Latter-day Saints generally regard Columbus as having fulfilled a prophecy contained early in the Book of Mormon. Nephi1 recorded a vision of the future of his father's descendants. After foreseeing the destruction of his own seed, Nephi beheld a gentile "separated from the seed of my brethren by the many waters," and saw that the Spirit of God "came down and wrought upon the man; and he went forth upon the many waters, even unto the seed of my brethren, who were in the promised land" (1 Ne. 13:12).
Nephi appears to give an accurate account of Columbus's motives. Even though he was well-acquainted with the sciences of his day and his voyages have been viewed by some historians as primarily an economic triumph of Spain over Portugal, Columbus apparently had bigger motives for his voyage and felt himself spiritually driven to discover new lands. Newly acknowledged documents show that medieval eschatology, the scriptures, and divine inspiration were the main forces compelling him to sail. His notes in the works of Pierre d'Ailly and his own unfinished Book of Prophecies substantiate his apocalyptic view of the world and his feelings about his own prophetic role.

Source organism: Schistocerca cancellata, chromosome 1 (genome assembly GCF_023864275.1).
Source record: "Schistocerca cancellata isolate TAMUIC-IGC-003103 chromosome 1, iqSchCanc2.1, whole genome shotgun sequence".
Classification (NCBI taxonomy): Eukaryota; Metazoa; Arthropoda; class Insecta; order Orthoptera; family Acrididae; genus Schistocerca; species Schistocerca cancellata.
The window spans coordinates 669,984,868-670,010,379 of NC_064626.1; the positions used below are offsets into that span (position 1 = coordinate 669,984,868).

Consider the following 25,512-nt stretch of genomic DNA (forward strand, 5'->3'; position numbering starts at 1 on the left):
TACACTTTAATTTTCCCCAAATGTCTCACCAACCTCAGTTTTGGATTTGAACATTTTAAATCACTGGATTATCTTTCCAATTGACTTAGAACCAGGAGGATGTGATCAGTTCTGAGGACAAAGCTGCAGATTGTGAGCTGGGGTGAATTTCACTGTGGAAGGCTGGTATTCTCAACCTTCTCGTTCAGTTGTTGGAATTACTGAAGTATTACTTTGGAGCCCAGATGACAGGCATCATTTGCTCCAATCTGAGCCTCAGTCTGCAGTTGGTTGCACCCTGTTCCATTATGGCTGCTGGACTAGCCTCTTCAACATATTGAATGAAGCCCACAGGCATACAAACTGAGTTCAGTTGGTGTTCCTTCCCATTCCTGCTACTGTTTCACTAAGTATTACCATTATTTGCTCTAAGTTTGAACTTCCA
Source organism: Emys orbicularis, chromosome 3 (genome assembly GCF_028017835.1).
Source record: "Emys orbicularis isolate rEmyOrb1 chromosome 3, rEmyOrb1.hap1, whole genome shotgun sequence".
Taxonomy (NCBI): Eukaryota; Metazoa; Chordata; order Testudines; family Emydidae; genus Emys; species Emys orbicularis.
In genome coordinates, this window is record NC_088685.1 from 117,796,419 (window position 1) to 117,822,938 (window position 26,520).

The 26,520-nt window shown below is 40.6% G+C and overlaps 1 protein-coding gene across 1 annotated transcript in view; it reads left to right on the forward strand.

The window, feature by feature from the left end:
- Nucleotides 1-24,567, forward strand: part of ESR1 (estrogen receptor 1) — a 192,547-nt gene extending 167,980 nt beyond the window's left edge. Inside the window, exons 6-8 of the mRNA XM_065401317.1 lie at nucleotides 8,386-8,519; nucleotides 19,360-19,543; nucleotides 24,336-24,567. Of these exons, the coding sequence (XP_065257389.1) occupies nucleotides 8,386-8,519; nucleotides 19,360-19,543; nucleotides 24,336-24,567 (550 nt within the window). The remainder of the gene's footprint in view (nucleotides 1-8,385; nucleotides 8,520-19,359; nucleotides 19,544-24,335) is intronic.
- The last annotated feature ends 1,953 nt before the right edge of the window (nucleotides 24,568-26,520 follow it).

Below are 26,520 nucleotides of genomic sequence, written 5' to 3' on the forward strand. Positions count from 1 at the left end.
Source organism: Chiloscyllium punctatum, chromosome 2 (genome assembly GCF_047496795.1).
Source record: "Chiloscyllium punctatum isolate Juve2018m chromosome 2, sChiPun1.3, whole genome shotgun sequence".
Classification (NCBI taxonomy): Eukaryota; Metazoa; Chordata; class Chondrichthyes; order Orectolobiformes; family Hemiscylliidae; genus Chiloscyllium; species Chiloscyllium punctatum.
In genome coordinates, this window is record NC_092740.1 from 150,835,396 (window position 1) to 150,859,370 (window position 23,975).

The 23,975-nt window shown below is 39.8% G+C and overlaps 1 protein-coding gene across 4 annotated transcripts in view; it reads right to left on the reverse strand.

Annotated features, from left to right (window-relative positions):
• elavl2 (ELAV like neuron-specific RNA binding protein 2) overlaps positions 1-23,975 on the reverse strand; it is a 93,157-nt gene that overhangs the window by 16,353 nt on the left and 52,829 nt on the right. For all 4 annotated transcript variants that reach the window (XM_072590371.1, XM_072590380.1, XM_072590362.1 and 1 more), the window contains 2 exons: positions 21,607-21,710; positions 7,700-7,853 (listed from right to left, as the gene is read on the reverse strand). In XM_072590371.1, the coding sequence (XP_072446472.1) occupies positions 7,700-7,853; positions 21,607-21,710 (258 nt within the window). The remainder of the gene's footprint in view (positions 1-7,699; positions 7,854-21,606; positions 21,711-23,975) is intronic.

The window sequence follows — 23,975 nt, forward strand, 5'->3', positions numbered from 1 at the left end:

Among the themes of this book was the conversion of the heathen. Columbus quoted Seneca, "The years will come . . . when the Ocean will loose the bonds by which we have been confined, when an immense land shall lie revealed" (Watts, p. 94). He believed himself chosen by God to find that land and deliver the light of Christianity to the natives there. He was called Christoferens (the Christ-bearer). A map contemporaneous with his voyages depicts him bearing the Christ child on his shoulders across the waters. He believed that he was to help usher in the age of "one fold, and one shepherd," citing John 10:16 (cf. 3 Ne. 15:21), and spoke of finding "the new heaven and new earth."
Writing to King Ferdinand and Queen Isabella to gain financial support, Columbus testified that a voice had told him he had been watched over from infancy to prepare him for discovering the Indies. He felt that he was given divine keys to ocean barriers that only he could unlock (Merrill, p. 135). In a second letter, he emphasized his prophetic role: "Reason, mathematics, and maps of the world were of no use to me in the execution of the enterprise of the Indies. What Isaiah said [e.g., Isa. 24:15 ] was completely fulfilled" (Watts, p. 96). Unknowingly, Columbus also fulfilled Nephi's prophecy.
Merrill, Hyde M. "Christopher Columbus and the Book of Mormon." IE 69 (1966): 97—98, 135—36.
Nibley, Hugh W. "Columbus and Revelation." Instructor 88 (1953): 319—20; reprinted in CWHN 8:49—53.
Watts, Pauline Moffitt. "Prophecy and Discovery: On the Spiritual Origins of Christopher Columbus's 'Enterprise of the Indies.'" American Historical Review 90 (1985): 73—102.
Louise G. Hanson